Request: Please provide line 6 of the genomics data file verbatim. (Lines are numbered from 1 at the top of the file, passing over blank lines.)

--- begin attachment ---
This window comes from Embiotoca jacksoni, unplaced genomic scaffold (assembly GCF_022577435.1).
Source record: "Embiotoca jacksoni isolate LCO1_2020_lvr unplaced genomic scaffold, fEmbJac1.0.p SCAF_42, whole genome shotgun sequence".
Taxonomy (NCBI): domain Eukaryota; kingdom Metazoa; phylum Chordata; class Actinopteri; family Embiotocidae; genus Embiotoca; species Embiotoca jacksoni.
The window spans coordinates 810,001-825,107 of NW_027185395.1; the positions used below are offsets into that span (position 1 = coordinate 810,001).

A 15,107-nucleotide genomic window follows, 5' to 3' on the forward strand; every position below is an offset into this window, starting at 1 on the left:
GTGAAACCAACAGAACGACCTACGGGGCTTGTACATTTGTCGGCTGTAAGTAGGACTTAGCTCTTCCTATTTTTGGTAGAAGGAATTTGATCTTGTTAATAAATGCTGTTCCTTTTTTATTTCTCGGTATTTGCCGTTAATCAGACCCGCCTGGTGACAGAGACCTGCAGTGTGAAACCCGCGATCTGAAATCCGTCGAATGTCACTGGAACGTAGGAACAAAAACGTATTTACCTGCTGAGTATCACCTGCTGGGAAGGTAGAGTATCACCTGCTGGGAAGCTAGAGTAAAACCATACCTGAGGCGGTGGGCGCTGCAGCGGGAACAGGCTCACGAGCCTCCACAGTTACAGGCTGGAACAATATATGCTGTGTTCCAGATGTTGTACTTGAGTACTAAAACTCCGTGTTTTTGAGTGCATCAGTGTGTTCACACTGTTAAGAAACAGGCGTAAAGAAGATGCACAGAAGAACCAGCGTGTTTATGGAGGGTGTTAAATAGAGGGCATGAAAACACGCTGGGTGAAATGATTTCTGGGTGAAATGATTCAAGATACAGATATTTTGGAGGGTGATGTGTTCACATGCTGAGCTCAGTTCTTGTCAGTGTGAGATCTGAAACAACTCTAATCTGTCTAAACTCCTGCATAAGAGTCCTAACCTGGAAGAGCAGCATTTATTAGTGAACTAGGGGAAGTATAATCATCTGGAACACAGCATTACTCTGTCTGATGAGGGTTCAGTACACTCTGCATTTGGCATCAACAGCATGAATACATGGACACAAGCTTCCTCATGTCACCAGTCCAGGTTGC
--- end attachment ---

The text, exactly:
GTGAAACCAACAGAACGACCTACGGGGCTTGTACATTTGTCGGCTGTAAGTAGGACTTAGCTCTTCCTATTTTTGGTAGAAGGAATTTGATCTTGTTAATAAATGCTGTTCCTTTTTTATTTCTCGGTATTTGCCGTTAATCAGACCCGCCTGGTGACAGAGACCTGCAGTGTGAAACCCGCGATCTGAAATCCGTCGAATGTCACTGGAACGTAGGAACAAAAACGTATTTACCTGCTGAGTATCACCTGCTGGGAAGGTAGAGTATCACCTGCTGGGAAGCTAGAGTAAAACCATACCTGAGGCGGTGGGCGCTGCAGCGGGAACAGGCTCACGAGCCTCCACAGTTACAGGCTGGAACAATATATGCTGTGTTCCAGATGTTGTACTTGAGTACTAAAACTCCGTGTTTTTGAGTGCATCAGTGTGTTCACACTGTTAAGAAACAGGCGTAAAGAAGATGCACAGAAGAACCAGCGTGTTTATGGAGGGTGTTAAATAGAGGGCATGAAAACACGCTGGGTGAAATGATTTCTGGGTGAAATGATTCAAGATACAGATATTTTGGAGGGTGATGTGTTCACATGCTGAGCTCAGTTCTTGTCAGTGTGAGATCTGAAACAACTCTAATCTGTCTAAACTCCTGCATAAGAGTCCTAACCTGGAAGAGCAGCATTTATTAGTGAACTAGGGGAAGTATAATCATCTGGAACACAGCATTACTCTGTCTGATGAGGGTTCAGTACACTCTGCATTTGGCATCAACAGCATGAATACATGGACACAAGCTTCCTCATGTCACCAGTCCAGGTTGC